My MIL has been with us since mid November. It was contentious for me for awhile because I felt that I wasn't given an option in the decision that she come stay with us. After a few tense months, I was able to get her into In-Home Care with Carter Healthcare, and a semi reliable aide who came twice a week to bathe her. I did the long nights for awhile, (she has a habit of getting up and down all night, she has a buzzer around her neck to use for emergencies, but typical of her selfish personality she uses it at 2 am for a cup or tea) eventually I told my husband I was moving back to Kansas, with out youngest son, and he gave up his job of 26 years to come home and take care of his own mother. He has seen first hand what the nights are like, for example last night at 1 am when she had already hit the button 3 times in 30 minutes, my husband finally told her. "I'm going to bed mom, I'll see you in the morning, I hope you can get yourself into bed." (He said this because he asked her 3 times to please lay down and try to go to sleep and she just wanted to sit in her chair, her bed is literally 2 steps away from her chair) Woke up at 5am, she was in her bed, I don't know if she was able to get in by herself, or she woke up one of my kids to help her. (as I said, extremely selfish lady, who see's nothing wrong with waking up a 16 yr old at 1 am for help) She's not going to get better, her PT from Carter has only done half workouts with her because she keeps falling, because once again, she will NOT use a bedside commode. (She is very selfish, and takes her need for modesty to a whole new level) My husband and I have a deal, (a kinda mother vs marriage type deal) that when she goes back to her PCP in May that we want to ask if he will sign off on her to go to In-Home Hospice. But my husband, keeps saying he doesn't want people coming in and doping her up, strapping her to beds, and catheters. He just wants her to be able to do what she wants until it's her time to go. (She's his mom, so he has HUGE, TITANIC size blinders). When I broached the subject with her nurse from Carter, I was told in Florida, that they do not offer hospice, that it would have to be another provider, and I get this gut feeling that they want to keep re-certifying her for their services, not recommend services that would take her out of their care plans. I have read in many different places on the internet that most families regret not calling in Hospice sooner. Does anyone have any advice or articles they could suggest that I could show my husband as to what EXACTLY In-Home Hospice is/isn't and try to explain to him that they are there to make her days comfortable and let her pass in a way that's dignified for Mom? Any help is greatly appreciated and I thank you for your time, patience, and energy in this matter.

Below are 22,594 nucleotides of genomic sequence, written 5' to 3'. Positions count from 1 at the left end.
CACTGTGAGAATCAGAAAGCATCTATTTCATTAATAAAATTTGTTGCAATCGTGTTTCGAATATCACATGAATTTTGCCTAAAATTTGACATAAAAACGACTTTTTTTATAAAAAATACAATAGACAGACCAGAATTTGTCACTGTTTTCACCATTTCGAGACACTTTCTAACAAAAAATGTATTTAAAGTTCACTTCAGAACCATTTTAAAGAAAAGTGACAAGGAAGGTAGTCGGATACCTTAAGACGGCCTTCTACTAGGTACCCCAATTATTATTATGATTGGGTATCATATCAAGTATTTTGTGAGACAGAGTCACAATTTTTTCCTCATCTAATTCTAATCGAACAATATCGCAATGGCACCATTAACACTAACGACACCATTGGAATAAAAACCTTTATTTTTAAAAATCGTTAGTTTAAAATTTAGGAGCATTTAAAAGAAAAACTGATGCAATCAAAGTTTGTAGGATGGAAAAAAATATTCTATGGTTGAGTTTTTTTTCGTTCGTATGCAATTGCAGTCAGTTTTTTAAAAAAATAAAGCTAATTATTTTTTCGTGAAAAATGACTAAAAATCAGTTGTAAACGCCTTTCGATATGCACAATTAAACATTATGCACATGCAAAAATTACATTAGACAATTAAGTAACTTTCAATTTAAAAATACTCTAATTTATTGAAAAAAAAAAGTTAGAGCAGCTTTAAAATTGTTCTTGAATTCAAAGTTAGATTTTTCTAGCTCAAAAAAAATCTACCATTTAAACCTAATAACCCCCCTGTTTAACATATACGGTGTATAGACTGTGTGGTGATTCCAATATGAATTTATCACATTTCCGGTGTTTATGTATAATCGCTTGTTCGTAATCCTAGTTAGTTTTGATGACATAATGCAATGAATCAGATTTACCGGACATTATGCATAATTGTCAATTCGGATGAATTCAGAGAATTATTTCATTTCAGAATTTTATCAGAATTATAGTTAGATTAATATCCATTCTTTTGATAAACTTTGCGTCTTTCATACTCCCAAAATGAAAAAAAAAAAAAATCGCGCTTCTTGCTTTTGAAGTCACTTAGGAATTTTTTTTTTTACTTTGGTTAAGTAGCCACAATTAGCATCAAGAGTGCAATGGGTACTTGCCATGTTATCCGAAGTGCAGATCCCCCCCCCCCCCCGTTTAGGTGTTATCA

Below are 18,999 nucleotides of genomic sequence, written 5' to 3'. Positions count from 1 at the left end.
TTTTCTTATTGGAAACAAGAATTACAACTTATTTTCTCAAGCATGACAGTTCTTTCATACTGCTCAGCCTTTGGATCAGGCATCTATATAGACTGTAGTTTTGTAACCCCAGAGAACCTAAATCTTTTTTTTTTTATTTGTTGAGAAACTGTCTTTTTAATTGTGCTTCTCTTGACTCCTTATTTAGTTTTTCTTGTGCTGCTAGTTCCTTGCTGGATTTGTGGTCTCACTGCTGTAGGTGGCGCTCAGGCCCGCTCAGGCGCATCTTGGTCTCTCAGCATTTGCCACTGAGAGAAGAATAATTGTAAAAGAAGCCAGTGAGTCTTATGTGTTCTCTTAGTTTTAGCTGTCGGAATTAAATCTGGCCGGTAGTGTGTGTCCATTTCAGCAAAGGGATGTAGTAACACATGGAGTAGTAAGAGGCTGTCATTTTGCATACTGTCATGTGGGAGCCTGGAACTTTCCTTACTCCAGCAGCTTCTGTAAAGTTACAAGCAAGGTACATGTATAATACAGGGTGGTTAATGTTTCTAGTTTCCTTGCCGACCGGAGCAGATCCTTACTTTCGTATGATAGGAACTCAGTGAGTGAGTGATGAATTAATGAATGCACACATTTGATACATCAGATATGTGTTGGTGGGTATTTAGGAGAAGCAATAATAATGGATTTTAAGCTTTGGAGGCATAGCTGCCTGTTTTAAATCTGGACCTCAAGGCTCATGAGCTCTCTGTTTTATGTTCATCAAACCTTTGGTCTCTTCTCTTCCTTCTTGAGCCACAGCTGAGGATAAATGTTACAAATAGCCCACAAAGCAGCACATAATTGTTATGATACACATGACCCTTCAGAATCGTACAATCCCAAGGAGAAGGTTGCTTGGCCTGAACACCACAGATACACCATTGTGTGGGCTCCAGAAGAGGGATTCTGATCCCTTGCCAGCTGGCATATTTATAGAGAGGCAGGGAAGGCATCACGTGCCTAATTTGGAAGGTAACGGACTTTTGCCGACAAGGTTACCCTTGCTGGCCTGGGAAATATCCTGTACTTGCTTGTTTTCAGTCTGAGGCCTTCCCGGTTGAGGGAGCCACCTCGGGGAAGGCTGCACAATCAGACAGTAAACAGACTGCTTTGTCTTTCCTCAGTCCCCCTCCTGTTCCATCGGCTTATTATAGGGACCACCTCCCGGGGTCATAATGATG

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I kept my mom home to the end. She didn't have the other health issues, she did have Alzheimer's. She was diagnosed in 2009 and passed a week ago.

I do understand your husband's desire to keep mom at home but it has to be a decision made by everyone in the home as it impacts everyone. My husband not only agreed, but helped out a lot. Without that support I could not have done it. I think your husband will need to be more hands on if this is what he wants. When my mom was up at night, we took turns. One went to bed early, swap mid night, other slept late in morning.

Kids must be cushioned from all of this. They still need to be kids. They still need to go out to pizza, participate in activities, etc. We do not have any children at home. We did take turns attending all of the grandkids events. They got one of us at each event. Some events we took Mom to with us. Early on she went to all, later on we didn't take her to as many.

So what does In Home Hospice provide? Geewiz got more that we did if they got 2 hours of aide daily! My mom was on hospice for over a year. They sent a bath aide twice a week. She was here for about an hour. I assisted....not a break. The nurse came once a week to check vitals and check in on meds, etc. She was here about 30 minutes...not a break. The social worker came every 3 weeks with the nurse...not a break. The doctor came ever 5 weeks, with the nurse...not a break. They did supply all meds, chux, disposable briefs, and large equipment. We had already purchased everything except for a reclining wheelchair which they brought. We only used it a few times, but it was great for those few events.

I feel that each family has different needs and abilities. It takes more than one person (adult) to care for a LO at home. If the total support is not there from all involved, then it isn't fair to anyone, including the LO. There are some amazing facilities with people who make caregiving their life mission. The decision to place a LO can be done with as much love as keeping them at home. It is often the best choice.